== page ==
Improving outcomes with sepsis is dependent on timely diagnosis and treatment. While blood-culture-based tests are the gold standard, culture-independent testing can shave off critical days between diagnosis and treatment.

By Aparna Ahuja, MD, and Devon McCleary, PharmD

Bloodstream infections (BSIs), such as bacteremia and fungemia, cause increased incidences of morbidity and mortality. If left untreated, BSIs can quickly progress to sepsis, an inflammatory response to an infection that can result in organ system failure and death.1,2 As a burdensome condition worldwide, sepsis accounts for almost 49 million cases and 20% of deaths annually.3 Patient outcomes are significantly influenced by the time to diagnosis and initiation of targeted treatment. In the United States alone, the Centers for Medicare & Medicaid Services (CMS) estimates that sepsis contributes to more than $62 billion annual spending in admissions for both inpatient and skilled nursing facilities.4

Timely Diagnosis of BSIs

It is recommended to immediately start prophylactic treatment in patients who are at a high likelihood for sepsis and suspected of BSI.5 Treatment is often started prior to confirming diagnosis of BSI and with broad-spectrum antimicrobial therapy. Broad-spectrum therapies are often considered first-line treatments due to their broad coverage of targeting various pathogens, even though they do not necessarily target the individual patient’s specific disease.

Blood cultures are recognized as the gold standard for diagnosing BSIs as they detect whether there is an infection in the blood. If positive, additional follow-up techniques are necessary to identify which species of pathogens are causing the infection in the patient.

Blood cultures are the primary diagnostic tests for BSI, although there are some disadvantages. For example, blood culture-based species identification may take a few days to achieve microbial growth. This may delay altering treatment from broad-spectrum therapy to appropriate targeted therapy, which could lead to a poor outcome for a patient who has a serious BSI. In addition, antimicrobial administration prior to blood collection and incorrect sample collection techniques may also result in negative culture results.6,7 It has been acknowledged that blood culture may miss approximately 50% of episodes of invasive candidiasis as blood cultures are limited due to their poor sensitivity, slow time to growth, and slow species identification.8 While blood culture is an important tool in diagnosing and preventing  sepsis, patients could benefit from tests that provide faster and more accurate results.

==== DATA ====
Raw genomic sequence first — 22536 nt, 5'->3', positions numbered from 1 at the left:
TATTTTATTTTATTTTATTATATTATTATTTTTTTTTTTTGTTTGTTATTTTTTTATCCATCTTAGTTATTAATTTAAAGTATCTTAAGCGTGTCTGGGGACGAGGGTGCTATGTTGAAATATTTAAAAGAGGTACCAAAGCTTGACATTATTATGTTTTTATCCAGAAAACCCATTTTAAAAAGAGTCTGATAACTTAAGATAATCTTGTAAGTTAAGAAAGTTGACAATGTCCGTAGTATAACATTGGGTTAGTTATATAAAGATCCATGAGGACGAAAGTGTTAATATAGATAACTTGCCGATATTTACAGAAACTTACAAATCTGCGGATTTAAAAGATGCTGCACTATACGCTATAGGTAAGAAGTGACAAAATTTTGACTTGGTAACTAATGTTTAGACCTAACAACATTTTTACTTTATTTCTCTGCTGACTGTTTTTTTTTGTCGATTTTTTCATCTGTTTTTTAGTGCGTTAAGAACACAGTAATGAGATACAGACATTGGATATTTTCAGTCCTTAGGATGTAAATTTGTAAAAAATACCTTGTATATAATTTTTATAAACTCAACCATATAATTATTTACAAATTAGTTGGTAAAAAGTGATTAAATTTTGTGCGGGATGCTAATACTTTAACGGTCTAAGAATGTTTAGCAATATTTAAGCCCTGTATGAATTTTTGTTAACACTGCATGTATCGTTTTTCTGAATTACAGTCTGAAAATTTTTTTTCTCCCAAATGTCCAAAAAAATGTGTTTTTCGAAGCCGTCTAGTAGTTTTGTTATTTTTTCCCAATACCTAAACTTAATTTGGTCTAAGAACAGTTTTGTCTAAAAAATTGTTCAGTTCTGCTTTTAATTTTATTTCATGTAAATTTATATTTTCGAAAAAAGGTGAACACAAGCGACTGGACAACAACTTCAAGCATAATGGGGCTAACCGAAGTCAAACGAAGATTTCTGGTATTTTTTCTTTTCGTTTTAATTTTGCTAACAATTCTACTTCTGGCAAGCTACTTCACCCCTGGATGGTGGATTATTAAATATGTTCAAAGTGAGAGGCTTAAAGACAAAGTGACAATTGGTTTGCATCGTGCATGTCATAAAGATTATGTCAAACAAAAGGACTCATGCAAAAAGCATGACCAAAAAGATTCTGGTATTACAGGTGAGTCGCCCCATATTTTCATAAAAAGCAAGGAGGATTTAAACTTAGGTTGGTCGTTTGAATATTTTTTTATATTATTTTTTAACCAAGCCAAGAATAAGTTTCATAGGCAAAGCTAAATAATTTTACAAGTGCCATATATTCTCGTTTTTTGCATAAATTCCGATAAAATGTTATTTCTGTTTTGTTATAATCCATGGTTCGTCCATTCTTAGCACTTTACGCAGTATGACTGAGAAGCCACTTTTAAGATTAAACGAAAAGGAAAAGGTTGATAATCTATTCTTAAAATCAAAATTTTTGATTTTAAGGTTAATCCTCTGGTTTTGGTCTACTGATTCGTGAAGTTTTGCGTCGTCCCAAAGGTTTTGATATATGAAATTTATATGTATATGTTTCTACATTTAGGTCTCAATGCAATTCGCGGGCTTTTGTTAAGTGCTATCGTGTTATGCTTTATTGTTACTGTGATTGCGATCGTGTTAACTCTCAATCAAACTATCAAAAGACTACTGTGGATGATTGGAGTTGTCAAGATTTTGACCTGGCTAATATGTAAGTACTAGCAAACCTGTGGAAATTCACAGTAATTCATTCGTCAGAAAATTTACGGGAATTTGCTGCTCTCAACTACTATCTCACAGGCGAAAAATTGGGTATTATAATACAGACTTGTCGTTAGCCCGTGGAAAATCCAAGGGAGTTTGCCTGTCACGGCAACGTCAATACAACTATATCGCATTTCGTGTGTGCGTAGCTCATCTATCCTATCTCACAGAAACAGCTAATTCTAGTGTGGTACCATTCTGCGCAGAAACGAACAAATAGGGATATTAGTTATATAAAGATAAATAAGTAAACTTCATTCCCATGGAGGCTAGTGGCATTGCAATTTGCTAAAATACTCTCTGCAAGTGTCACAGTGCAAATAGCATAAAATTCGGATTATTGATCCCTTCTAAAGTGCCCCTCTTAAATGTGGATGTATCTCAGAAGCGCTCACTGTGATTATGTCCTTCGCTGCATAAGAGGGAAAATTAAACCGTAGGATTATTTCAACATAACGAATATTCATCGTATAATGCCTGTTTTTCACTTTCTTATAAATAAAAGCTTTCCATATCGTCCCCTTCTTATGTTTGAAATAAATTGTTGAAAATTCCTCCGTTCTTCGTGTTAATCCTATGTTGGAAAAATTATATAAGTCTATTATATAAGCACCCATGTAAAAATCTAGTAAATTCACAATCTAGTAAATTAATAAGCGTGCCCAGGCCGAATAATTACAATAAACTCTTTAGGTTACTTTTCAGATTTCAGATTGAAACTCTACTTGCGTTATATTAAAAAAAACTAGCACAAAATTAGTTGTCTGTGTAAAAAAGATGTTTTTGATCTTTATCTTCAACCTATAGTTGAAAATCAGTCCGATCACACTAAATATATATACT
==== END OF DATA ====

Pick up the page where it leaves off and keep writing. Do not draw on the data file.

Multiple diagnostic tests have been developed to assist with the diagnosis of BSIs. The information gathered from these testing techniques allows clinicians to appropriately diagnose and treat infectious bloodborne illnesses with antimicrobials that are specified for the organisms detected.

There are many factors involved in reviewing diagnostic tests, one of the most important being time to result. The traditional workflow that follows a positive blood culture includes a gram stain to confirm the presence of bacteria or fungi. Next, various techniques that rely on a positive blood culture can be used to identify the species. Amplification of DNA sequences using polymerase chain reaction (PCR) targets certain predetermined pathogens for identification. Matrix-assisted laser desorption ionization time-of-flight mass spectrometry (MALDI-TOF) relies on bacterial enrichment and purification from a positive blood culture for microbial classification and diagnosis. In situ hybridization tests detect microorganisms in samples using nucleic acid mimics. Metagenomic shotgun sequencing uses a wide variety of nucleic acids to identify pathogens.9 

Culture-independent diagnostic tests that utilize magnetic resonance are not reliant on the blood cultures turning positive for species identification. Magnetic resonance utilizes cell lysis, PCR, and superparamagnetic nanoparticles within a magnetic field to provide species-level identification. Because of this, culture-independent tests can deliver more timely results compared to molecular tests that are dependent on the results of blood cultures.9